posted on (deprecated) site on January 22, 2018. A speech given at the Arthur C Clarke Centennial on the 16th of December, 2017, Colombo.
BOWMAN Hal, give me manual hibernation control.
HAL Have you decided to revive the rest of the crew, Dave?
BOWMAN Yes, I have.
HAL I suppose it's because you've been under a lot of stress, but have you forgotten that they're not supposed to be revived for another three months.
BOWMAN The antenna has to be replaced.
HAL Repairing the antenna is a pretty dangerous operation.
HAL If you're determined to revive the crew now, I can handle the whole thing myself. There's no need for you to trouble.
BOWMAN I'm going to do this myself, Hal. Let me have the control, please.
HAL Look, Dave you've probably got a lot to do. I suggest you leave it to me.
That’s HAL 9000, from Arthur C Clarke’s most famous novel: 2001 – A Space Odyssey. I’ve actually taken it from the script, because it’s easier to speak it out loud.
The novel explains that HAL is unable to resolve a conflict between his general mission to relay information accurately and orders specific to the mission requiring that HAL withhold from Bowman and Poole the true purpose of the mission. With the crew dead, HAL reasons, he would not need to be lying to them. HAL fabricates the failure of a communicator unit so that their deaths would like accidents.
Back then, when Sir Arthur wrote these words, the world was on the verge of a new scientific dawn. AI. The thinking machine.
In 1950 Alan Turing published a landmark paper in which he speculated about the possibility of creating machines that think. He noted that “thinking” is difficult to define and devised his famous Turing Test. If a machine could carry on a conversation (over a teleprinter) that was indistinguishable from a conversation with a human being, then it was reasonable to say that the machine was “thinking”. This simplified version of the problem allowed Turing to argue convincingly that a “thinking machine” was at least plausible and the paper answered all the most common objections to the proposition.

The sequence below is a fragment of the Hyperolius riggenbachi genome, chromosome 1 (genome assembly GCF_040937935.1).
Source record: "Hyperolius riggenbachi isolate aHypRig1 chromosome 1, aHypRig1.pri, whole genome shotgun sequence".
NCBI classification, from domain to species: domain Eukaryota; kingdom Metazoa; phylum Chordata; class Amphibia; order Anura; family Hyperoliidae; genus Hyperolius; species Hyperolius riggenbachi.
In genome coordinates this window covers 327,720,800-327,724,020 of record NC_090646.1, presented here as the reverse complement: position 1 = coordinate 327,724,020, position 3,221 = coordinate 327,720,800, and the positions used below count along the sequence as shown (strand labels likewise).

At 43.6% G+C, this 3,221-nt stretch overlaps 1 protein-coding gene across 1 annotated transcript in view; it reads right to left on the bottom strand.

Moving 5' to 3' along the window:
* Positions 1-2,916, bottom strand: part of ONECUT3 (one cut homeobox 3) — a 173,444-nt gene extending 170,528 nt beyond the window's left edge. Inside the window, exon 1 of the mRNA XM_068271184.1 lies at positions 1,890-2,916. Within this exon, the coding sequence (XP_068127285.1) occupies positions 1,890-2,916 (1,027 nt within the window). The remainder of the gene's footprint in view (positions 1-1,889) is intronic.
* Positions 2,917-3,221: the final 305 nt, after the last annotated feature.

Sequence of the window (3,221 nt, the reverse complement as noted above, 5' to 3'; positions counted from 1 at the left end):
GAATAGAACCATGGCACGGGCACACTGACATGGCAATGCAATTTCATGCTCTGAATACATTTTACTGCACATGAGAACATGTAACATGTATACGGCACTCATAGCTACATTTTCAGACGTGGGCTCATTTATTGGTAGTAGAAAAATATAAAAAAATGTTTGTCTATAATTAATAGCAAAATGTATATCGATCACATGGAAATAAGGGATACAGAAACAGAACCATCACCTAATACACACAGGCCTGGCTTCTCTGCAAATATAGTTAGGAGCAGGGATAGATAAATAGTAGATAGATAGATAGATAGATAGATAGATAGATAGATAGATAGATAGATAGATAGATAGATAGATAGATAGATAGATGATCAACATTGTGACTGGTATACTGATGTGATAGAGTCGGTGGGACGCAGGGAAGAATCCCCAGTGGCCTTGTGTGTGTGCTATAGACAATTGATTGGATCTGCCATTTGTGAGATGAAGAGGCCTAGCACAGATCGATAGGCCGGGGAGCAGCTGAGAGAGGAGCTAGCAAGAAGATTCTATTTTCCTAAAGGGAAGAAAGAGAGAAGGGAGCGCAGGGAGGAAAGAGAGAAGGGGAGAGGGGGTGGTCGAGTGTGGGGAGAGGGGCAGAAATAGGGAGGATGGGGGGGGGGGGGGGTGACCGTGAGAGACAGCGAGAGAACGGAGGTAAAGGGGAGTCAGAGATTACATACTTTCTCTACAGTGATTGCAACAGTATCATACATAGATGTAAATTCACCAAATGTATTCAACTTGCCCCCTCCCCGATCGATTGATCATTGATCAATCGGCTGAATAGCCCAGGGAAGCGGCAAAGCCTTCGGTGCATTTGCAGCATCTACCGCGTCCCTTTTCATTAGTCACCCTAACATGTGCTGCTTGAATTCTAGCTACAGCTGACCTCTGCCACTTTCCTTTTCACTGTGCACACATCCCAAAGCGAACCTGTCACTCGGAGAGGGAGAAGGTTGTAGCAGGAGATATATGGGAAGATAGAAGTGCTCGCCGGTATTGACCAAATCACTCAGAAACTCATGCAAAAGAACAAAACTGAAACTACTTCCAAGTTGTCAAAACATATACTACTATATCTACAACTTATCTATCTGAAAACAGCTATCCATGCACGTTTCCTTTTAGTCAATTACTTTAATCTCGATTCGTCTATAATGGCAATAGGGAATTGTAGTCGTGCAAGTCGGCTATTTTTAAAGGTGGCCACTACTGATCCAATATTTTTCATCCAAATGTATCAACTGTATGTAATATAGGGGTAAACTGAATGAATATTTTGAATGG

And this hope continued: in the 1956’s Dartmouth conference, computer scientists like Marvin Minsky, John McCarthy, Claude Shannon and Nathan Rochester, Allen Newell and Herbert A. Simon, people who would go on to become experts in this field, were really hopeful that we’d very soon have computers sitting down and having conversations with us.
And Clarke’s depiction of HAL 9000 may have seemed pessimistic in the context of those times.
The concept of humans being trapped or enslaved by their own technology, however, is not recent, especially if you abstract it one level. We’ve always had, in mythology, the story of the Creators ultimately being toppled by the Created. Cronos versus Zeus. Gods against mortals. Humans versus the technology that we created.